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Building Strong Foundations: Boundaries with Kids

By Emily Mall

Posted on September 25, 2023

Big and little people standing on the ground and standing on the roof
Big and little people standing on the ground and standing on the roof
Big and little people standing on the ground and standing on the roof

Parenting is a delicate balance of love, guidance, and setting boundaries. Teaching children about boundaries is essential for their physical and emotional development, as well as for fostering respectful and responsible individuals. 

Many of us were raised in families that did not have boundaries or any sort of understanding of them. Because of this, we suffer from resentment and feel a lack of power in our relationships. The more we understand what boundaries are, how to establish them, and the importance of having them, the better we can help our kids learn strategies and equip our kids for the future.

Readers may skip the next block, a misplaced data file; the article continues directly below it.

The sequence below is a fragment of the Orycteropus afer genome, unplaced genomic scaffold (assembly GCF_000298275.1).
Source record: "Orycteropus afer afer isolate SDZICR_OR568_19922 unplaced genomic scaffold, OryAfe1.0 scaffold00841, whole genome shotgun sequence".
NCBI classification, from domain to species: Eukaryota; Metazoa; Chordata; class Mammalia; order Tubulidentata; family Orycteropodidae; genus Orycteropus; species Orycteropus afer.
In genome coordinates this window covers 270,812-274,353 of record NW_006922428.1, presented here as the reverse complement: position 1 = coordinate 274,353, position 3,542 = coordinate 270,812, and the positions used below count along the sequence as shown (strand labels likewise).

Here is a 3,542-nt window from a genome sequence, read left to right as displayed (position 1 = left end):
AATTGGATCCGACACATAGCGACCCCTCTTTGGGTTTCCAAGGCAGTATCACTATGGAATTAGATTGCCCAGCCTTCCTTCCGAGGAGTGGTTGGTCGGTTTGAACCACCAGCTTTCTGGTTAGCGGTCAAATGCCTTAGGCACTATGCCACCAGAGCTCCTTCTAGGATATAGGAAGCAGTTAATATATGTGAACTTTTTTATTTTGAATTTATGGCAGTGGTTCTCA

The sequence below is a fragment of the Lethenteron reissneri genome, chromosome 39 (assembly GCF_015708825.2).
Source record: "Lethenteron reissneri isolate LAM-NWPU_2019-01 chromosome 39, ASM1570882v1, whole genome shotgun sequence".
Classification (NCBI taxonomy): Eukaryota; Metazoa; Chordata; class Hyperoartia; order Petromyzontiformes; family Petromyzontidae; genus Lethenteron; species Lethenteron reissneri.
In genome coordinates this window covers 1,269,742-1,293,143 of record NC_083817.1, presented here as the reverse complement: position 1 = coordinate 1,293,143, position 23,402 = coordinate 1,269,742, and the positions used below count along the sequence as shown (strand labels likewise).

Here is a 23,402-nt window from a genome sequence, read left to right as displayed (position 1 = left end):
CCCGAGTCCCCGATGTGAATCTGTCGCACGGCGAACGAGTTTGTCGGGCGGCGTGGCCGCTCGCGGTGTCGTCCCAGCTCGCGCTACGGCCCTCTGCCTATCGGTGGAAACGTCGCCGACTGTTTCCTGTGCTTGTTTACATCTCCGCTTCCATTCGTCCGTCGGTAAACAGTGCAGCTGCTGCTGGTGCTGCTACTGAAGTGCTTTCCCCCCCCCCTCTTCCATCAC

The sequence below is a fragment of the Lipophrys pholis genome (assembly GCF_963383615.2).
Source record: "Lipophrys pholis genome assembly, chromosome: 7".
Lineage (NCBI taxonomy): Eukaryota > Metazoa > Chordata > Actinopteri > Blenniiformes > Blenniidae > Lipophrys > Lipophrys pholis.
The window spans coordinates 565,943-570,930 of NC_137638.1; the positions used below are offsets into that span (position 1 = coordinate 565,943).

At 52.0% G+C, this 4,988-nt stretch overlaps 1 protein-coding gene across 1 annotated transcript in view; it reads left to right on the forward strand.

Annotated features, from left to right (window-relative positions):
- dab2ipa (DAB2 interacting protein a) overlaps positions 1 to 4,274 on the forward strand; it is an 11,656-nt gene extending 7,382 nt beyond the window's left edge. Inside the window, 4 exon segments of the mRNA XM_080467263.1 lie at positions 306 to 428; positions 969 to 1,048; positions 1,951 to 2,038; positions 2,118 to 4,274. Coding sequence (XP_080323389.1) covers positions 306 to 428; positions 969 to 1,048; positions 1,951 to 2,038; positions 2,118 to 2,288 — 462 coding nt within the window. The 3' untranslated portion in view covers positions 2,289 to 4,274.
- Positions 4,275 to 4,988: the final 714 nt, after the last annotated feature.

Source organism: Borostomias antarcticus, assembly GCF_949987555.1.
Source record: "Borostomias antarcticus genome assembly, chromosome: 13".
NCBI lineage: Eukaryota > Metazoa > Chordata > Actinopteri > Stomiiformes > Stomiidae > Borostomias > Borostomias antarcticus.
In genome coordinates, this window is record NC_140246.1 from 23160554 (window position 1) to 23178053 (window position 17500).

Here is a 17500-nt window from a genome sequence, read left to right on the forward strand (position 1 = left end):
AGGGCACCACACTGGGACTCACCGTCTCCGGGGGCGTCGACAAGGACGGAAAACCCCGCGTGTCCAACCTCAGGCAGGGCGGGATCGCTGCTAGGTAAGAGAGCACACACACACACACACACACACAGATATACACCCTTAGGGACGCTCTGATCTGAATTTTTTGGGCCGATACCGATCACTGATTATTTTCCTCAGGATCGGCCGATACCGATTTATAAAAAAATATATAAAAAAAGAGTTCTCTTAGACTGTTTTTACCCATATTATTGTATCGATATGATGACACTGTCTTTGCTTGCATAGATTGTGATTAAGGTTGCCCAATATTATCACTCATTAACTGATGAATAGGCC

Understanding Boundaries and Their Significance

Boundaries are like invisible lines that define personal space, privacy, and acceptable behavior. They help us navigate social interactions and develop self-respect and respect for others. Think of a boundary like a fence around your house. You can lock it when you don’t want someone to come in, and open it when you do want them to come in. You can let someone know you don’t like to be hugged, but if there comes a moment where you need a hug, you can “unlock your fence” and let them know you’d like a hug. A boundary is put in place to protect you, not as a way to control others. 

In order to be in a relationship, we need to know how we want to be treated and how to treat others. We do this by establishing and sharing clear boundaries: likes and dislikes, desires and disgusts, etc. 

How to create a boundary with someone: 

Know yourself and own what you like and don’t like.

Pay attention to how you feel about the way people treat you. If you don’t like something, or notice you’re feeling angry or resentful, this is the signal a boundary needs to be set. 

Clearly state what you don’t like, and let the person know what you would like to happen.

This creates accountability for if it happens again. For example: